Seizure heralding functional recovery in a patient with apallic syndrome

A case report with retrospective-prospective observation

Samir Al-Adawi, David T. Burke, Sara E. Mastronardi

Research output: Contribution to journalArticle

Abstract

Background: It has been suggested that there exists a close relationship between seizure discharges and functional recovery from brain injury, and that paroxysmal bombardment in late seizures may herald functional recovery or may "kick-start" recovery. Case report: We report the case of a 52-year-old patient who, following a subarachnoid hemorrhage and multiple surgeries, experienced discernible apallic syndrome of long duration. His hospitalization is well documented. The patient underwent protracted, intense rehabilitation, but he remained in this prolonged state of loss of consciousness and behavioral passivity until he experienced a series of periodic seizures. Widespread improvement in his cognitive and functional abilities coincided closely with the seizure activity. The literature on this topic is reviewed. Conclusion: This case confirms the close relationship between seizure discharges and functional recovery reported in preclinical literature.

Original languageEnglish
Pages (from-to)776-780
Number of pages5
JournalEpilepsy and Behavior
Volume8
Issue number4
DOIs
Publication statusPublished - Jun 2006

Fingerprint

Seizures
Observation
Unconsciousness
Subarachnoid Hemorrhage
Brain Injuries
Hospitalization
Rehabilitation

Keywords

  • Apallic syndrome
  • Case report
  • Functional recovery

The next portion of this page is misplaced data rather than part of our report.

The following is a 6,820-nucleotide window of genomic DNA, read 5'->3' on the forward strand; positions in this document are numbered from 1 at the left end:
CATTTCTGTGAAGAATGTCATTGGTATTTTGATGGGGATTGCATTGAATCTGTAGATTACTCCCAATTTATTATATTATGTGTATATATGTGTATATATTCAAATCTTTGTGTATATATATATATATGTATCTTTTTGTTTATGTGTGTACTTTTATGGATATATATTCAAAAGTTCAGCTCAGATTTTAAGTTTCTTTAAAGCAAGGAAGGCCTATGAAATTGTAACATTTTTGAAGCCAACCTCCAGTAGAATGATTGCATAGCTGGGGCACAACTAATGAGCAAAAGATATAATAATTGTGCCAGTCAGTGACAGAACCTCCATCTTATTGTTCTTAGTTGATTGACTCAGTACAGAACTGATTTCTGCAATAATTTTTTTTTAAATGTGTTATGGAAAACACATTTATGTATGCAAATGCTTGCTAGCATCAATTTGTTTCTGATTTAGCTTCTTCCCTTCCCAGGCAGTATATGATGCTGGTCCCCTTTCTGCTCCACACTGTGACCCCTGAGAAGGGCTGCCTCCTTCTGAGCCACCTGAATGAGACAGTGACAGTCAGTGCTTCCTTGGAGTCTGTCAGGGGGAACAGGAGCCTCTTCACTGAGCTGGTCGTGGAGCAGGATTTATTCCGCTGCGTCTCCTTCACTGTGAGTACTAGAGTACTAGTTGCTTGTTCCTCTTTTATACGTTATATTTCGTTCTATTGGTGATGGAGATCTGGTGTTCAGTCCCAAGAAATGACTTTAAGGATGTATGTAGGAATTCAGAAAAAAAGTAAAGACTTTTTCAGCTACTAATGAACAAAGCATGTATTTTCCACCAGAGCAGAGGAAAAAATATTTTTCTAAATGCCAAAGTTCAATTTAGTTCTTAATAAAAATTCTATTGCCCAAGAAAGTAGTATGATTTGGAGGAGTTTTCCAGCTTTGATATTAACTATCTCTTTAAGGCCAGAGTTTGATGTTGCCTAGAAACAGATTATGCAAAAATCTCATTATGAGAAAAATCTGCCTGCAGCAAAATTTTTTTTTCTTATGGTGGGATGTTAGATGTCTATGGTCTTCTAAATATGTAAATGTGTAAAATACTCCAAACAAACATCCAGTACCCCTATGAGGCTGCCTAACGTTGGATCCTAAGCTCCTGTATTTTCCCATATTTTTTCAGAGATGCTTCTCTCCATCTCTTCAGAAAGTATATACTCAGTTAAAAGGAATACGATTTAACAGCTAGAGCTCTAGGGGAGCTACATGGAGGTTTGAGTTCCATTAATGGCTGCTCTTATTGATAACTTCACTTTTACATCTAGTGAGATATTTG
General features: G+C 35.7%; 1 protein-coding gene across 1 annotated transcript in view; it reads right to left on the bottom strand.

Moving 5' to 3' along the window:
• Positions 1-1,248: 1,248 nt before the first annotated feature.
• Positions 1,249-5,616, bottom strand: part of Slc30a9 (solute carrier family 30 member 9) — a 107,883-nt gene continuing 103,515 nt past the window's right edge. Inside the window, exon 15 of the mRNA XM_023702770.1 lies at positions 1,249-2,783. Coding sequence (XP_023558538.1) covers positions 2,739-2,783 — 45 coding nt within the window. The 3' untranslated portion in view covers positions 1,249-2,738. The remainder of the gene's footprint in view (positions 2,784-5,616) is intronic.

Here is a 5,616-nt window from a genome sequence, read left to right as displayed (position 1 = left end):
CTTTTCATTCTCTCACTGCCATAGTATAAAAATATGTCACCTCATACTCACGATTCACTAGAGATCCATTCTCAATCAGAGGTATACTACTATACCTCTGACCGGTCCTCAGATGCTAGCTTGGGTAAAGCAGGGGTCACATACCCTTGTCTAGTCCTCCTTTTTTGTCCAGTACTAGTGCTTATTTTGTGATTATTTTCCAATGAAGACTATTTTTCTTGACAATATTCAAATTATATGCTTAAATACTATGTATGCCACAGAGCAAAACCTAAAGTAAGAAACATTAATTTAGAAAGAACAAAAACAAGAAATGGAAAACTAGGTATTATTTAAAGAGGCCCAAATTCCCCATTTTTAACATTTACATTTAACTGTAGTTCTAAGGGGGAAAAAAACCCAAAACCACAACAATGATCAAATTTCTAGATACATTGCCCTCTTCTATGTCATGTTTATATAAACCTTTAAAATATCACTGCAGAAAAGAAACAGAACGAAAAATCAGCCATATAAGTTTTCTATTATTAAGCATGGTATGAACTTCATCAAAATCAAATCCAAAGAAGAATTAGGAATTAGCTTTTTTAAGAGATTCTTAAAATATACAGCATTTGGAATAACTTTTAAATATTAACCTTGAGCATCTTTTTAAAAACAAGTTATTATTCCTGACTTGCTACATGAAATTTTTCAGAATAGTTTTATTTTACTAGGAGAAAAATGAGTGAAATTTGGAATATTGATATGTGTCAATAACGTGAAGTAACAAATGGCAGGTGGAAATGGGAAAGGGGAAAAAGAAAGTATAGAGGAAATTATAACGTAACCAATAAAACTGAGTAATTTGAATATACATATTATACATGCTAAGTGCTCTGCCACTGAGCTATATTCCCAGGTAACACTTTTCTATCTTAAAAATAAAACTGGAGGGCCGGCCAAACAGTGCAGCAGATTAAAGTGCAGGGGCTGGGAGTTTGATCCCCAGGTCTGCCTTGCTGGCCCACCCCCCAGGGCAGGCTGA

• Seizure
  • Stroke

ASJC Scopus subject areas

  • Clinical Neurology
  • Behavioral Neuroscience
  • Neurology

Cite this

Seizure heralding functional recovery in a patient with apallic syndrome : A case report with retrospective-prospective observation. / Al-Adawi, Samir; Burke, David T.; Mastronardi, Sara E.

In: Epilepsy and Behavior, Vol. 8, No. 4, 06.2006, p. 776-780.

Research output: Contribution to journalArticle

@article{5d80b96a4b294d349a8dd6d3d2b1841a,
title = "Seizure heralding functional recovery in a patient with apallic syndrome: A case report with retrospective-prospective observation",
abstract = "Background: It has been suggested that there exists a close relationship between seizure discharges and functional recovery from brain injury, and that paroxysmal bombardment in late seizures may herald functional recovery or may {"}kick-start{"} recovery. Case report: We report the case of a 52-year-old patient who, following a subarachnoid hemorrhage and multiple surgeries, experienced discernible apallic syndrome of long duration. His hospitalization is well documented. The patient underwent protracted, intense rehabilitation, but he remained in this prolonged state of loss of consciousness and behavioral passivity until he experienced a series of periodic seizures. Widespread improvement in his cognitive and functional abilities coincided closely with the seizure activity. The literature on this topic is reviewed. Conclusion: This case confirms the close relationship between seizure discharges and functional recovery reported in preclinical literature.",